You might also enjoy...


ECOlunchbox - Green and Healthy Lunchboxes for People & Planet

I only post ads for products I use myself. Your support helps to fund my plastic-free mission.

0 0 votes
Article Rating
Notify of
oldest most voted
Inline Feedbacks
View all comments
10 years ago

What a fabulous idea for reusing old shirts. Patchwork style quilts are just amazing to sleep under in winter.

Lara S.
14 years ago

That’s a great idea, i had never heard of a t-shirt quilt! I usually keep old clothes like that and wear them to sleep or sometimes when I’m at home and want something really comfortable. But I guess if you have pajamas you don’t need that. I know what you mean about sentimental value of clothes: I sometimes sleep wearing a t-shirt I got for my 10th birthday!! (I’m 22). Sadly it’s too battered to turn it into anything now.

14 years ago

Well, I have to say that reading your blog was very cheering considering that my desk is currently OVER-RUN with school papers I am trying to grade! Thanks for the kudos, and I ever so happy you like it, along with Soots and Arya. You look incredibly warm and happy!
Happy snuggling!

14 years ago

What a great idea!
I have tshirts from the frameline fest and other events- that could be tranformed into something as unique and useful as your memory quilt!
you go, girl!

Beth Terry
14 years ago

Hi, Aurora. I share your concern about local book stores. But I have readers everywhere and have been told in the past that not everyone has access to local independent stores like we do in more metropolitan areas. I joined a different program once… IndieBound… and you know what? The service only worked sporadically. Half the time it didn’t find books in my local area when I knew for sure that they existed. And the affiliate program had no way of tracking performance at all.

In my disclosure, I did encourage people to not only get it from the library or used but to also buy local before going the Amazon route. I’m just being practical. And sincerely, I have been spending a lot of money on plastic-related events, travel, and other Fake Plastic Fish expenses, and I could not do those things without finding a way to support them financially. The advertising on this web site helps a little. But just a little.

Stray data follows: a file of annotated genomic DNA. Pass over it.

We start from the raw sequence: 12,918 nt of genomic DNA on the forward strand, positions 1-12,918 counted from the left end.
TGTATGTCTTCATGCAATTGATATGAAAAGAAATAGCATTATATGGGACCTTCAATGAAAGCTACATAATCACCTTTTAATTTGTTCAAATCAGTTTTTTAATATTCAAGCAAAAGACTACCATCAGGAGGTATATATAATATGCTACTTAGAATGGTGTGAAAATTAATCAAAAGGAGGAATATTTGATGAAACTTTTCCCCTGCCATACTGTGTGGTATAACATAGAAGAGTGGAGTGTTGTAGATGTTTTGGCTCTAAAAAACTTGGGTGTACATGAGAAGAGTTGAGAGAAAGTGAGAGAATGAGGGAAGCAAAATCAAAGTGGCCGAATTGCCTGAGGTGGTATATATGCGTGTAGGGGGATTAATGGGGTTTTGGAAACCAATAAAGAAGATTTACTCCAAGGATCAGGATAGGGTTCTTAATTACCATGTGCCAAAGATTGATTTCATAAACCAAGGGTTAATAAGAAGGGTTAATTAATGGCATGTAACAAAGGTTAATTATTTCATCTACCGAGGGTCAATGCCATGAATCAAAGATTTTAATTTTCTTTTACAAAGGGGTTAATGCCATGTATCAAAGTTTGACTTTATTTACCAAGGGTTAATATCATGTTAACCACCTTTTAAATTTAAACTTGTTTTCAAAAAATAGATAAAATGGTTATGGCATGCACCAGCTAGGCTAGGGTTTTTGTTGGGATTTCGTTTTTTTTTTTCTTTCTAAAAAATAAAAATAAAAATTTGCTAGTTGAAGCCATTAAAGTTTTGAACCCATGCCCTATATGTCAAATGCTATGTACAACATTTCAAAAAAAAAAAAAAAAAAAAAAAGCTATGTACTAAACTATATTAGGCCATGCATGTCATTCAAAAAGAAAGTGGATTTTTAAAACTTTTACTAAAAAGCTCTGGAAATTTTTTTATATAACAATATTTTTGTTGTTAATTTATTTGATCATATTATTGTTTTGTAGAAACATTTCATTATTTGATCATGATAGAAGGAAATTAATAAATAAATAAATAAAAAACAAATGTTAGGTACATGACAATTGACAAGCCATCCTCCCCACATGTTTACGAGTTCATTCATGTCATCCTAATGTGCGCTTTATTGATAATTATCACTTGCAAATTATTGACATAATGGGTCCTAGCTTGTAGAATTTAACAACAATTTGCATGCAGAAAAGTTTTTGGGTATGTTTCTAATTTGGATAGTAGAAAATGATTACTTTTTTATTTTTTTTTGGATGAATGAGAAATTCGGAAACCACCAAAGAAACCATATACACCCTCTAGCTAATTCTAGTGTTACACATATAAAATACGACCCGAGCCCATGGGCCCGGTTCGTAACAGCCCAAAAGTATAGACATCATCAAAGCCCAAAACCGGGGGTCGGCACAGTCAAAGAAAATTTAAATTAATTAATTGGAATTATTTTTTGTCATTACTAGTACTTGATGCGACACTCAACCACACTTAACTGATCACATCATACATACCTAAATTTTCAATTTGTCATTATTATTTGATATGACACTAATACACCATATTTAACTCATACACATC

I don’t know if this answer is satisfying or not. I have had mixed feelings about the Amazon affiliate program and have finally come to terms with it.

The Green Cat
14 years ago

Beth: The quilt looks great. I hadn’t realized that you had the fabric already as well so this was a great re-use project! A small thing I want to correct: You said “Most batting these days seems to be made from polyester”. While batting is available in polyester, it is also readily available in cotton, wool and bamboo. Most quilters choose the type of batting based on what the final product will be and how it will be quilted. Personally I always choose cotton batting because I hand-quilt and I find that the best to work with. My favorite is Dream Cotton Batting:

14 years ago

Wow she did a great job! It’s beautiful! Reminds me I need to hurry up and get her the info for making my MIL a tote bag for her walker.

aurora fox
14 years ago

Having made a few quilts myself–and since I sleep under 2 vintage quilts I bought at a garage sale–I know the pleasure of a quilt—love that you used the t-shirts!. The Alameda Flea market is a good place to buy used and vintage quilts for a reasonable price…anyway–lucky you to have the nice quilt!

Beth–I’m wondering why are you using Amazon for that book–rather than encouraging your readers to patronize their local independent bookstore? I think we all need to buy our books at the small local independent bookstores–or soon we will not have any to shop at…most of them are struggling to stay in business right now…..may I suggest Diesel or Mrs. Dalloways?

and I do appreciate you suggest they get it from the library or buy it used…those are mostly my first choice….one can save alot of $$$ using the library ;-)